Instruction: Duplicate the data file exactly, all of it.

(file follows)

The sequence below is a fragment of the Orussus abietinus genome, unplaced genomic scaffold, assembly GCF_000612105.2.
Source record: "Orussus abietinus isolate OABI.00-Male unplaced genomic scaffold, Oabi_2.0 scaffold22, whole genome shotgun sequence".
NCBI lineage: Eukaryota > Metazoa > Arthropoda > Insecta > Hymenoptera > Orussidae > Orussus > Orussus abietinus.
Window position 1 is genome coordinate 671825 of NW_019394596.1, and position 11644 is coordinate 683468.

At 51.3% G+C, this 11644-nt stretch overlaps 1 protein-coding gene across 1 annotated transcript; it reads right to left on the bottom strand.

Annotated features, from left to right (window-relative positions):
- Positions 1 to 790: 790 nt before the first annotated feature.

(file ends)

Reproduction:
The sequence below is a fragment of the Orussus abietinus genome, unplaced genomic scaffold, assembly GCF_000612105.2.
Source record: "Orussus abietinus isolate OABI.00-Male unplaced genomic scaffold, Oabi_2.0 scaffold22, whole genome shotgun sequence".
NCBI lineage: Eukaryota > Metazoa > Arthropoda > Insecta > Hymenoptera > Orussidae > Orussus > Orussus abietinus.
Window position 1 is genome coordinate 671825 of NW_019394596.1, and position 11644 is coordinate 683468.

At 51.3% G+C, this 11644-nt stretch overlaps 1 protein-coding gene across 1 annotated transcript; it reads right to left on the bottom strand.

Annotated features, from left to right (window-relative positions):
- Positions 1 to 790: 790 nt before the first annotated feature.